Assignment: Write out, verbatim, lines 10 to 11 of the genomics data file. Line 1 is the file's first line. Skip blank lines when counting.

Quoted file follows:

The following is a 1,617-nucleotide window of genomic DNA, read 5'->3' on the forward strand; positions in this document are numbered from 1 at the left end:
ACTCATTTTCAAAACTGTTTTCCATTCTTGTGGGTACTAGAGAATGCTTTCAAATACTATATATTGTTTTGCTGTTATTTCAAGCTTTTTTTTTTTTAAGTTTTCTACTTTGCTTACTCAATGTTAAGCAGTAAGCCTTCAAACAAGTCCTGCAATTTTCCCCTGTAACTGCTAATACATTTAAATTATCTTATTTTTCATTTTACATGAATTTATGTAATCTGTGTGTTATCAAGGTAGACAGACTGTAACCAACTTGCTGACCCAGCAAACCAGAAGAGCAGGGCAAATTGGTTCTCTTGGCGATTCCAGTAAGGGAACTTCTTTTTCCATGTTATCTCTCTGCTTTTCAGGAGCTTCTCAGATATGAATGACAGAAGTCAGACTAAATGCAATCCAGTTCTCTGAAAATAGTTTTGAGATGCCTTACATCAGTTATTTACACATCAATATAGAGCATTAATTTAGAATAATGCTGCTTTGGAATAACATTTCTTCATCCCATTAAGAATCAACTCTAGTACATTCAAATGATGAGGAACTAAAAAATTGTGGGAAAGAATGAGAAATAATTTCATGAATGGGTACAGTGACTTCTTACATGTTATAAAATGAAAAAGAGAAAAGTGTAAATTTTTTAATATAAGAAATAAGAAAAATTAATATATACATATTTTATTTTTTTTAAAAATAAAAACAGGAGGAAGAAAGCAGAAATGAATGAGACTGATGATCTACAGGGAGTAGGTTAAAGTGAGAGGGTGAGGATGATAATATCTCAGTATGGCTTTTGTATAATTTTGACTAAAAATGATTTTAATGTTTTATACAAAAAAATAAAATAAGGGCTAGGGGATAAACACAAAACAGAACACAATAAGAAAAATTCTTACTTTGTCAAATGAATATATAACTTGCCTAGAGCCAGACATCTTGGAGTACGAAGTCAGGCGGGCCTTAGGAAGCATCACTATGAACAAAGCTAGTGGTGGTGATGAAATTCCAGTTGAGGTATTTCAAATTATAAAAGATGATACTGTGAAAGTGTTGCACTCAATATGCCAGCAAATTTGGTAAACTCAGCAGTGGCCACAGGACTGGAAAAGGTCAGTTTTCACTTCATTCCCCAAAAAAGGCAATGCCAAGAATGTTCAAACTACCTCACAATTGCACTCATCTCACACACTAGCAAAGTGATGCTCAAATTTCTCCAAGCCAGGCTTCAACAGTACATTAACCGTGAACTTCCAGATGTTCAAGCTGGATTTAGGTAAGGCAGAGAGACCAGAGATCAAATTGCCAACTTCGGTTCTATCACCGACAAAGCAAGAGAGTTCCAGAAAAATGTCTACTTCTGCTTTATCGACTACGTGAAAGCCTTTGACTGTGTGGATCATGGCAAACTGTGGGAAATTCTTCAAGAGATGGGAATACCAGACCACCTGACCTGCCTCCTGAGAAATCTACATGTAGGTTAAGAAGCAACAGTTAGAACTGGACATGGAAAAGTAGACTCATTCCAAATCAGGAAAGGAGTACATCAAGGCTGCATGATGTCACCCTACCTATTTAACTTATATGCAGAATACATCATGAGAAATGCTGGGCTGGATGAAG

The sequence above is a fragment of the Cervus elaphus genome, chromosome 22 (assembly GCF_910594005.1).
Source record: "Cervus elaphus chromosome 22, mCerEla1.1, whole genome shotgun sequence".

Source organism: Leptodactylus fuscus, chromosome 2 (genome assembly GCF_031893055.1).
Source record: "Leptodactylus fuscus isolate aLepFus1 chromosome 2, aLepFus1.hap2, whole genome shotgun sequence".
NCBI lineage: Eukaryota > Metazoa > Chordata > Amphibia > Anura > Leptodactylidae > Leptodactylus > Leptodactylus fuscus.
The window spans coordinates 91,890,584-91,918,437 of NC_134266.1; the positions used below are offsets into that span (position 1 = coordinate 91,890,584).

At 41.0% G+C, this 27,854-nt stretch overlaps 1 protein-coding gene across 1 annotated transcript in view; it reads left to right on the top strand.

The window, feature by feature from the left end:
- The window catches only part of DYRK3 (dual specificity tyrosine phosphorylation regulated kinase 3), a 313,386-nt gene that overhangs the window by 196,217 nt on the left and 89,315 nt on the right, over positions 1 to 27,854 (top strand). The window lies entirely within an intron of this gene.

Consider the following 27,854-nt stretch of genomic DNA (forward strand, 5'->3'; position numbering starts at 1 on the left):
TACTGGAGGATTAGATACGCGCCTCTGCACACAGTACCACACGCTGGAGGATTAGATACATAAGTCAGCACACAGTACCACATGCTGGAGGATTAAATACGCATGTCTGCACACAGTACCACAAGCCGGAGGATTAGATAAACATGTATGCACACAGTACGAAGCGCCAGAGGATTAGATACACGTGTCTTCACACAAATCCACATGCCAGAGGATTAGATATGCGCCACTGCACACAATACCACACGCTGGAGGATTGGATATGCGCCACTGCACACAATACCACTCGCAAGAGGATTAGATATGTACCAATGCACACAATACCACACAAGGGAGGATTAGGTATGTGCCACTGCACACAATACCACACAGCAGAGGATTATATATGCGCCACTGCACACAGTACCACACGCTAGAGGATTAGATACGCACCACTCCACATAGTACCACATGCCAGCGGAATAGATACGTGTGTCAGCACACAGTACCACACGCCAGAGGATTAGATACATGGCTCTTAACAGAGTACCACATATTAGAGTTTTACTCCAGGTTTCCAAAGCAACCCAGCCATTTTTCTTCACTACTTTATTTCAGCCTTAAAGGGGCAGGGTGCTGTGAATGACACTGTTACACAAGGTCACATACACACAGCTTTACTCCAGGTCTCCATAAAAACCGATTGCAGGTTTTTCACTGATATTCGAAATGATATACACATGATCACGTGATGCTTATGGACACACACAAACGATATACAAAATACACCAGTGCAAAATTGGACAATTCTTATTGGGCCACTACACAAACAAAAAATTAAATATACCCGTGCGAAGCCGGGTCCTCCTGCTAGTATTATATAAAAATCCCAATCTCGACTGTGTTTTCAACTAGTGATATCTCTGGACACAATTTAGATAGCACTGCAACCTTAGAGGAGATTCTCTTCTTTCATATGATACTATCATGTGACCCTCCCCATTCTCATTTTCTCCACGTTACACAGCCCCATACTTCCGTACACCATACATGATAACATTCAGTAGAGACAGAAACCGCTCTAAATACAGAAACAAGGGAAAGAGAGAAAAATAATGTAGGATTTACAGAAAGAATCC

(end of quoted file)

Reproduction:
The window, feature by feature from the left end:
- The window catches only part of DYRK3 (dual specificity tyrosine phosphorylation regulated kinase 3), a 313,386-nt gene that overhangs the window by 196,217 nt on the left and 89,315 nt on the right, over positions 1 to 27,854 (top strand). The window lies entirely within an intron of this gene.